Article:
Looking northward from the sea-baths, the setting sun in the southwest behind her lighting the land to beauty, Helen wept that it was a beauty that must perish. And she chided herself inwardly, for after all she herself must leave this world much sooner; so what business of hers was the far-distant fate of the world?
And as she stood thus in doubt and dark thought her eyes lighted on the smoke of London on the horizon. And, as they had never done so directly before, her dreams irrupted into her waking mind; and she saw not a smoky patch in the sky, but a great shadow that expanded, to fill the sky and darken the earth. She saw great machines of gleaming metals take shape where Brighton and London stood, tearing the earth open, and from the wound that was now Britain raising eerie towers and spires like strange corals and fungi, things whose lineaments no human mind ever designed. The darkness grew deep, as if the very Sun was mined for light; and as the world grew cold she saw the sea sink behind her, drawing back from the coast and exposing the dry bones of the continental shelf. Heavy snows fell, and flowers that had sprouted were buried, now never to bloom, in the last spring of the world.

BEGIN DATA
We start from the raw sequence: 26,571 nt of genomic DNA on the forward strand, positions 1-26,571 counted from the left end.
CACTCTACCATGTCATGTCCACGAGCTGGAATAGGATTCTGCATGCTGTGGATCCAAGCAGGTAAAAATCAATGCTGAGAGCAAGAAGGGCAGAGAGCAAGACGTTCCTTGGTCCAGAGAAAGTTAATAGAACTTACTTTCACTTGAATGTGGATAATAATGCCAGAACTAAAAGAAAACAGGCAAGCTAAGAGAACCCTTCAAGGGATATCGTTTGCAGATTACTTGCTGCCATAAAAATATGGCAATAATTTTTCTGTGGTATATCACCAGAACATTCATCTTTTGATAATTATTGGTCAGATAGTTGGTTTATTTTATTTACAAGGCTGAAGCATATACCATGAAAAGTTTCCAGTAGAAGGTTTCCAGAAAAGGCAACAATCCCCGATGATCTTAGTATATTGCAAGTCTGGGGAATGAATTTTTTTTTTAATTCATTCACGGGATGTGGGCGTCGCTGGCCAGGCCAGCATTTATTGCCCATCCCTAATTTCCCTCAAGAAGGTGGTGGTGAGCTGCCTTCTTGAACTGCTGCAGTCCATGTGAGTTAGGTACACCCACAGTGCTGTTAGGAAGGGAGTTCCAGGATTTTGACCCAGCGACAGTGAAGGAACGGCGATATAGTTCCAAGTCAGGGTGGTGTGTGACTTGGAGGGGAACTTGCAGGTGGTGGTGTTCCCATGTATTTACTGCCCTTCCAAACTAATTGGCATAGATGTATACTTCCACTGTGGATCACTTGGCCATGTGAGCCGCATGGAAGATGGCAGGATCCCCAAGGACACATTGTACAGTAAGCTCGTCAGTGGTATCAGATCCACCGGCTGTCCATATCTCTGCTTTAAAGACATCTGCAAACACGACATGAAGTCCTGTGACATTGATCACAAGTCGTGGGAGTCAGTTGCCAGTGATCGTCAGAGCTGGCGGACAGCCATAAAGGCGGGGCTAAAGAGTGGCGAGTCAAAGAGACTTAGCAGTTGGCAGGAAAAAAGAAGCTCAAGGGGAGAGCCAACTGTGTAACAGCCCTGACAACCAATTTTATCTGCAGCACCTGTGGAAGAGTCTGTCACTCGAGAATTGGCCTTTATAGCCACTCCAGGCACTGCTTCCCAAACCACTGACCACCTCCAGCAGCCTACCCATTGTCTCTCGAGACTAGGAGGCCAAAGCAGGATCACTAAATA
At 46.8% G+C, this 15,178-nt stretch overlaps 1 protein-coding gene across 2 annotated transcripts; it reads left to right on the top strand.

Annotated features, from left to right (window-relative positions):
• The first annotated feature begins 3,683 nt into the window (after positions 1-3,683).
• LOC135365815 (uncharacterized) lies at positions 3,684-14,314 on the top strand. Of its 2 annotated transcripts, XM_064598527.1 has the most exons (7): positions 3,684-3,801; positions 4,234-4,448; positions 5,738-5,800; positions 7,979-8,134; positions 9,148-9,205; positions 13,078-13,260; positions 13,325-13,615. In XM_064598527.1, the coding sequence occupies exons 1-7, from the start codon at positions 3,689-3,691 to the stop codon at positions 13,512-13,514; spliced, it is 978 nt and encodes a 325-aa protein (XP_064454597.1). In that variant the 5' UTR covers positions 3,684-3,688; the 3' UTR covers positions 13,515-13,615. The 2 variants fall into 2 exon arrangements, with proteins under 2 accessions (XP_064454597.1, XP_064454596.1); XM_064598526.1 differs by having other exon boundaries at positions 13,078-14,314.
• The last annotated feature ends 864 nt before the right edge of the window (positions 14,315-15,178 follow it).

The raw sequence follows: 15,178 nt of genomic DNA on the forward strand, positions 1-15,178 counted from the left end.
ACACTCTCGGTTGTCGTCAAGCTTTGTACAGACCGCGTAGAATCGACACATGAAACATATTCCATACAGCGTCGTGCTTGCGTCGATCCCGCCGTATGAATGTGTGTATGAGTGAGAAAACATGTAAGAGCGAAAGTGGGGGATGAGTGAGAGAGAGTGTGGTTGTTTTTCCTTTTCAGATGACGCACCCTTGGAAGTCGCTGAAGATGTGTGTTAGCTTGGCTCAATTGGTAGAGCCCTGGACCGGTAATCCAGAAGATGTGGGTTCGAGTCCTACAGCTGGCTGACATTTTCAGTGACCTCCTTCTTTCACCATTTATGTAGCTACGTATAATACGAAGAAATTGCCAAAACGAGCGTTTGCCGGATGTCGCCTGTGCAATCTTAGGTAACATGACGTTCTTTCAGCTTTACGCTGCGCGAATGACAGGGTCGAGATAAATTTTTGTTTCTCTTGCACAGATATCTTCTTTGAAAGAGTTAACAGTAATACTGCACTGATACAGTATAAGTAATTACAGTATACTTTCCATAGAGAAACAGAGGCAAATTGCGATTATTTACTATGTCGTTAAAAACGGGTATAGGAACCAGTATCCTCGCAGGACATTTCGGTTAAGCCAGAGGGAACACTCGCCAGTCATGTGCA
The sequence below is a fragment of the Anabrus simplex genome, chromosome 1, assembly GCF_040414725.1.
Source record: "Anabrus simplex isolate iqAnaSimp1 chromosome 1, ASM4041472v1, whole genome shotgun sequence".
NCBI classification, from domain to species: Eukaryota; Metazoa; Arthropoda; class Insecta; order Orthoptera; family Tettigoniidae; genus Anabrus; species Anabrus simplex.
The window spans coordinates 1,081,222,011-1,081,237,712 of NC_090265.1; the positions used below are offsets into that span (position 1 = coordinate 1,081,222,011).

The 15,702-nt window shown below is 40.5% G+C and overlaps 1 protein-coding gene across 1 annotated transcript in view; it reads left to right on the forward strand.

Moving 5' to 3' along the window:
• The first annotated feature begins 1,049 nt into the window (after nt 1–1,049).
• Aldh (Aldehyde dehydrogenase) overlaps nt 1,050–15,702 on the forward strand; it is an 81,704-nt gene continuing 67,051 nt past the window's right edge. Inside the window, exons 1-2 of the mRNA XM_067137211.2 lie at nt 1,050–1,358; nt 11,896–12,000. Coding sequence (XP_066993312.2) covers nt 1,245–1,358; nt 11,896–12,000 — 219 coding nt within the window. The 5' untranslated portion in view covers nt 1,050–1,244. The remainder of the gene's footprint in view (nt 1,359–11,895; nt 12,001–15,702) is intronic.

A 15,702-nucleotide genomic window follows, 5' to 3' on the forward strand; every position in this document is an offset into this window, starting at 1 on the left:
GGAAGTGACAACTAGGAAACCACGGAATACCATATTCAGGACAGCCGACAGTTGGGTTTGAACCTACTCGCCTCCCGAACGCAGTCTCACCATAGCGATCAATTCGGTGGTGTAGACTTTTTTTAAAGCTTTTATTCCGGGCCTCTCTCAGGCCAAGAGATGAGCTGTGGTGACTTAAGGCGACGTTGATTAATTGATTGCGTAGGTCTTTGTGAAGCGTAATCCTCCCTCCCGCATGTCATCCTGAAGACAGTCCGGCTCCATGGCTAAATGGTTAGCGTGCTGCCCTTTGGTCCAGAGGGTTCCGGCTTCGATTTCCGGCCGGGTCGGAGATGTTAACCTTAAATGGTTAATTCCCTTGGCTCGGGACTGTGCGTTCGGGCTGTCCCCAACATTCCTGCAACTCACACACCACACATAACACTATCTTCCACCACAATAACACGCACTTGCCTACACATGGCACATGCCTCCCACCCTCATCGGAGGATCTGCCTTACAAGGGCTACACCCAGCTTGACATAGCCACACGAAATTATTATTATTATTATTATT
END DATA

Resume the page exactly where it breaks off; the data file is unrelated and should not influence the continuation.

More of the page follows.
She saw the last cities exploding in riots of madness, crazed from hunger and plague and cold; saw the sick turning in desperate anger on those who could have saved them; saw the roads outside the dying cities lined with gibbets hung with skeletons; saw the cold cover all, and the final snows fall.